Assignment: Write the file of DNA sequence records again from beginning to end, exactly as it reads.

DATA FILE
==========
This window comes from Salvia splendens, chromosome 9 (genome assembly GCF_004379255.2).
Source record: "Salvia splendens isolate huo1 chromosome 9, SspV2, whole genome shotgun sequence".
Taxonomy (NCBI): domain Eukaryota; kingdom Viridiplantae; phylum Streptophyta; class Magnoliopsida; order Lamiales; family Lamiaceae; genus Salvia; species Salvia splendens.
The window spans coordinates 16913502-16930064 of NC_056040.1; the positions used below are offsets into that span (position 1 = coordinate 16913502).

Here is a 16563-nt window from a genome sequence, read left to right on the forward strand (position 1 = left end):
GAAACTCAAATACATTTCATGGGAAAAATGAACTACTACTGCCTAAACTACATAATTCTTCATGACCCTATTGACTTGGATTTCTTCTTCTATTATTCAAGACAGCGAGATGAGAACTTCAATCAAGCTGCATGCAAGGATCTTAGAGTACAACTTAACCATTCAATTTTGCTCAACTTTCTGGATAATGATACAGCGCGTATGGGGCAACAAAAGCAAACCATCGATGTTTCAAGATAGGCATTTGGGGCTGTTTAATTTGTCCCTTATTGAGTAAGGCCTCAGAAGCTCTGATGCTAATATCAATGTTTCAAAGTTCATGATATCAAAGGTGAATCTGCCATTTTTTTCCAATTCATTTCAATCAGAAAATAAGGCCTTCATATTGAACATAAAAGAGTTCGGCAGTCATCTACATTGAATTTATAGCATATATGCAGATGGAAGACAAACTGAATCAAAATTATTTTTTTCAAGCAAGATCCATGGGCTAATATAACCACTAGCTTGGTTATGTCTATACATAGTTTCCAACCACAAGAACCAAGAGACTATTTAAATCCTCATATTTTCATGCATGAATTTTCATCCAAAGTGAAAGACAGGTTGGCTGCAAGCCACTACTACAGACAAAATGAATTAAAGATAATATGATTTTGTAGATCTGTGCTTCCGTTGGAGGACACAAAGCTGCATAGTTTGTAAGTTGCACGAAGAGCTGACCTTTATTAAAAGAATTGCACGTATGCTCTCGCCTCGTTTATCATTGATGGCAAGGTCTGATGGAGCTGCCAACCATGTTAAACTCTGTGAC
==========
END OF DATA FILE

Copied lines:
This window comes from Salvia splendens, chromosome 9 (genome assembly GCF_004379255.2).
Source record: "Salvia splendens isolate huo1 chromosome 9, SspV2, whole genome shotgun sequence".
Taxonomy (NCBI): domain Eukaryota; kingdom Viridiplantae; phylum Streptophyta; class Magnoliopsida; order Lamiales; family Lamiaceae; genus Salvia; species Salvia splendens.
The window spans coordinates 16913502-16930064 of NC_056040.1; the positions used below are offsets into that span (position 1 = coordinate 16913502).

Here is a 16563-nt window from a genome sequence, read left to right on the forward strand (position 1 = left end):
GAAACTCAAATACATTTCATGGGAAAAATGAACTACTACTGCCTAAACTACATAATTCTTCATGACCCTATTGACTTGGATTTCTTCTTCTATTATTCAAGACAGCGAGATGAGAACTTCAATCAAGCTGCATGCAAGGATCTTAGAGTACAACTTAACCATTCAATTTTGCTCAACTTTCTGGATAATGATACAGCGCGTATGGGGCAACAAAAGCAAACCATCGATGTTTCAAGATAGGCATTTGGGGCTGTTTAATTTGTCCCTTATTGAGTAAGGCCTCAGAAGCTCTGATGCTAATATCAATGTTTCAAAGTTCATGATATCAAAGGTGAATCTGCCATTTTTTTCCAATTCATTTCAATCAGAAAATAAGGCCTTCATATTGAACATAAAAGAGTTCGGCAGTCATCTACATTGAATTTATAGCATATATGCAGATGGAAGACAAACTGAATCAAAATTATTTTTTTCAAGCAAGATCCATGGGCTAATATAACCACTAGCTTGGTTATGTCTATACATAGTTTCCAACCACAAGAACCAAGAGACTATTTAAATCCTCATATTTTCATGCATGAATTTTCATCCAAAGTGAAAGACAGGTTGGCTGCAAGCCACTACTACAGACAAAATGAATTAAAGATAATATGATTTTGTAGATCTGTGCTTCCGTTGGAGGACACAAAGCTGCATAGTTTGTAAGTTGCACGAAGAGCTGACCTTTATTAAAAGAATTGCACGTATGCTCTCGCCTCGTTTATCATTGATGGCAAGGTCTGATGGAGCTGCCAACCATGTTAAACTCTGTGAC